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Santa Maria: 2023 cohort of Fresh Field Catalyst Accelerator. Advanced Farm robots in the background at CA Giant Berry Farms in Santa Maria, CA

International Fresh Produce Association launches year 3 of its produce accelerator

March 13, 2024

The International Fresh Produce Association (IFPA) is once again vetting technology companies to participate in its Fresh Field Catalyst produce accelerator.

Now in its third year, the program fosters technology companies poised to improve the fresh produce value chain by making it more climate smart and resilient. Startups ready to scale up their solutions for the produce industry are encouraged to apply. The IFPA also invites those with solutions for other ag commodities and industries that could be applicable to the produce industry.

Worldwide, the fresh produce and floral industries face challenges ranging from supply chain and labor shortages to inflationary pressures, price-sensitive customers, and food accessibility issues. Over all of this hang the ongoing threats of climate change and geopolitical conflicts that can drastically impact production and distribution.

Recognizing the role of agtech in facing the above challenges, IFPA created the Fresh Field Catalyst produce accelerator in 2022 as a way to integrate more climate-smart solutions into fresh produce production.

Simultaneously, it’s a way to foster growth and show companies the many different uses their technologies might have across the fresh produce value chain.

“It was jam-packed with information. I got to learn about every part of the value chain, from packaging to growing,” says Kristine White, co-founder and CEO of Spornado, which makes an early alert system for crop diseases and participated in the 2023 program. “It was really useful to get a big picture of the industry and see different ways we can fit into it.”    

“Just seeing the whole value chain from start to finish was invaluable in understanding where the different areas of value are in agriculture and fresh produce,” adds Julian Godding, a lead data scientist at plant-insights platform Gardin, also a 2023 participant.

Mechanized cilantro picker at Braga Fresh. Everyone was trying to problem solve.

Creating a melting pot of talent for fresh produce

“The program is designed to give companies not in the produce industry unique insights into the challenges the produce industry faces, and to participate in the fight against climate change through technology,” notes IFPA vice president Vonnie Estes

“I just love the melting pot we are creating with people who really care about produce and care about developing solutions for our industry.”

Companies chosen to participate in the six-month-long program get immersed into the fresh produce industry through bi-weekly virtual meetups with experts and mentors as well as a week of field and company visits and a stand at the IFPA Global Show in Atlanta, Georgia.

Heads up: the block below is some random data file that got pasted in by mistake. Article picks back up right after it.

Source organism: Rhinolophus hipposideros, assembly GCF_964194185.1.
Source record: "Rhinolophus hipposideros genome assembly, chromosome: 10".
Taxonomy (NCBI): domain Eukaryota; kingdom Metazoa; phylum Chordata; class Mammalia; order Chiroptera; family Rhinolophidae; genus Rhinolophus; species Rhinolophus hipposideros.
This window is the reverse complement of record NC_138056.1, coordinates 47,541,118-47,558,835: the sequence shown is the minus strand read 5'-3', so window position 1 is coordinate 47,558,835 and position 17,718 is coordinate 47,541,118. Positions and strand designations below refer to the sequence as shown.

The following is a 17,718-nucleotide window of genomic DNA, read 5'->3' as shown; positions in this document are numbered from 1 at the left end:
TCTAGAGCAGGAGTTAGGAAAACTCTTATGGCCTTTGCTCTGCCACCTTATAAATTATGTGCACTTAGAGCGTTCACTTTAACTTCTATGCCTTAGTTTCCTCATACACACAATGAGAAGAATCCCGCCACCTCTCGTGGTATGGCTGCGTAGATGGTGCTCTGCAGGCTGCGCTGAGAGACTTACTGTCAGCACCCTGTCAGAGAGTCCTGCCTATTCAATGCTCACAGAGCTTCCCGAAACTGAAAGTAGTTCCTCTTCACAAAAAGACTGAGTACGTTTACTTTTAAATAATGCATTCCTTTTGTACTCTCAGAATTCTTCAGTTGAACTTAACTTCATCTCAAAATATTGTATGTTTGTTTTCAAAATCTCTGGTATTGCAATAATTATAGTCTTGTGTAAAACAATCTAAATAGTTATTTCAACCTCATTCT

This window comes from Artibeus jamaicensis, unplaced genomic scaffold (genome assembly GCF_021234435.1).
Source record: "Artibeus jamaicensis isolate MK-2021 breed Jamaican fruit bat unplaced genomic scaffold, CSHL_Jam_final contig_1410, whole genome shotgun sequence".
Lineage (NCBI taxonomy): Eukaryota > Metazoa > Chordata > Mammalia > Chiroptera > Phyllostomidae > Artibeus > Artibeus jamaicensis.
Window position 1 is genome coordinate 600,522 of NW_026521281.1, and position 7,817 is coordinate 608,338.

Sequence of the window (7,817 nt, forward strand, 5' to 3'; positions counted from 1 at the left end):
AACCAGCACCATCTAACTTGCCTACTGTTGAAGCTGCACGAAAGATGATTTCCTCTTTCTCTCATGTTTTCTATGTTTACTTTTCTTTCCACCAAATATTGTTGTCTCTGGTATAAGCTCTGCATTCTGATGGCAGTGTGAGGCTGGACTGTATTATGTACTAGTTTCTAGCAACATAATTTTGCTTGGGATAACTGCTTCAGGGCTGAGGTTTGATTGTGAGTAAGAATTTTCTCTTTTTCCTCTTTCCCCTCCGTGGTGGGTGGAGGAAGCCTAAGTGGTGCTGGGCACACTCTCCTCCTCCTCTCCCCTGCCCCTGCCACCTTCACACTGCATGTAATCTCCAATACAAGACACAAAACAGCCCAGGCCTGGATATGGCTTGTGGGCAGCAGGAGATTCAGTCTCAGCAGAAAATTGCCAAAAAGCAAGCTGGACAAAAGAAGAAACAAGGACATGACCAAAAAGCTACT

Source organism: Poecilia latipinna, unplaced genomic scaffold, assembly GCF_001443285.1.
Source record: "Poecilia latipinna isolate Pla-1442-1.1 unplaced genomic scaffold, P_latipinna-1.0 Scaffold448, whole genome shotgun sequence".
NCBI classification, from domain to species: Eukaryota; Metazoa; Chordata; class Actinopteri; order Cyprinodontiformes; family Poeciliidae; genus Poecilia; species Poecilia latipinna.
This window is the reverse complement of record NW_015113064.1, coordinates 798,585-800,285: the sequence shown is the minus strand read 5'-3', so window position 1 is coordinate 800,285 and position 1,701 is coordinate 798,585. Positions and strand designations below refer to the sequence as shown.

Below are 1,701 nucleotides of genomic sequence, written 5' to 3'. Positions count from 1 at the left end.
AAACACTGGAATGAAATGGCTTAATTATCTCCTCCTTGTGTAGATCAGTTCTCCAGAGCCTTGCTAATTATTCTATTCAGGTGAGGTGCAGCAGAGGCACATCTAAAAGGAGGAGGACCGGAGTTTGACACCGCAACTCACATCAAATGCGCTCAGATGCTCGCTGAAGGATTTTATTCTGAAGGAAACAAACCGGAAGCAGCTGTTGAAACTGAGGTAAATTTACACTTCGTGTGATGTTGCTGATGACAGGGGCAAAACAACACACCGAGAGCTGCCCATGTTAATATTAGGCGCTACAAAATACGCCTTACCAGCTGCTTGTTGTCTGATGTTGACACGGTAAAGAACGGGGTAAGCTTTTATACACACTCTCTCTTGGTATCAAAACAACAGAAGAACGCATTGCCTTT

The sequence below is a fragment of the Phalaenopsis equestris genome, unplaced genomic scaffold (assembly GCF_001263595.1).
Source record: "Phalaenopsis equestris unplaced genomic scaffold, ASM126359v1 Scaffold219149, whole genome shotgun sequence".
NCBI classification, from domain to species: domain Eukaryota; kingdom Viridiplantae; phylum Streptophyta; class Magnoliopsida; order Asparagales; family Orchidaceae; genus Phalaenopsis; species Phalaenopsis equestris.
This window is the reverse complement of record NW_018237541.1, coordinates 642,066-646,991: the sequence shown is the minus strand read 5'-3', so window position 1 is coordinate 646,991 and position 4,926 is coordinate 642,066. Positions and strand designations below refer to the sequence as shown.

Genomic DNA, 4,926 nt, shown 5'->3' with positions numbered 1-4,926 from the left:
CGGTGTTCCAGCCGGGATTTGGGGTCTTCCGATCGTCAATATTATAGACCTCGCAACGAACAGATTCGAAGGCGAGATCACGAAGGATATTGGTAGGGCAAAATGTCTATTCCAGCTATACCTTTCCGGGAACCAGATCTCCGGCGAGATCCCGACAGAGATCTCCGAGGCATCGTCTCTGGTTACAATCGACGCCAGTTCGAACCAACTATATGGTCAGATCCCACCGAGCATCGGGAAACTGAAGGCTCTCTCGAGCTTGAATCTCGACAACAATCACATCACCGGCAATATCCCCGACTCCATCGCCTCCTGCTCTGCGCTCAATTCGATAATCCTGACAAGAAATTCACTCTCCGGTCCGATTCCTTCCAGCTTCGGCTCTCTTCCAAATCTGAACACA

“It brought together a diverse group of individuals that cover the broad spectrum of the needs of the industry,” Gene Wisakowsky of 2023 cohort participant Agniuity, Inc, said of the program. “Then the Association said, ‘Come to California and let’s go on a journey.’ We spent a week in a bus visiting growers and manufacturers. It’s a compliment to the Association to have that happen.”

Last year’s immersion week visited 15 businesses from Los Angeles and San Francisco in all parts of the produce supply chain. 

Out in the field looking at Plant Tape at Tanimura & Antle farms

Who should apply

The IFPA looks for technologies that can increase productivity in the produce supply chain and help farms and supply chains in the transition to more climate-friendly practices and processes. Companies with solutions across the entire fresh produce value chain, from production and manufacturing to logistics and distribution, are encouraged to apply.

The 2023 cohort included, amongst others, crop intelligence platform Arable, greenhouse robotics startup Four Growers, Agrology, which is developing a measurement tool for regenerative agriculture, and biomolecule development platform Fyteko.

Those applying should be roughly one to two years out from a scaled product trial and/or introducing a product to the industry. While funding is not a determiner, startups should have available funds to travel for two trips to California and Atlanta.

Those interested in learning more about the IFPA’s work can catch Estes at the World Agri-Tech innovation summit in San Francisco, where she will host a session on cultivating climate-smart agriculture on March 19 with Braga Fresh and Agrology. Companies interested in joining the Fresh Field Catalyst accelerator should apply by April 1, 2024.

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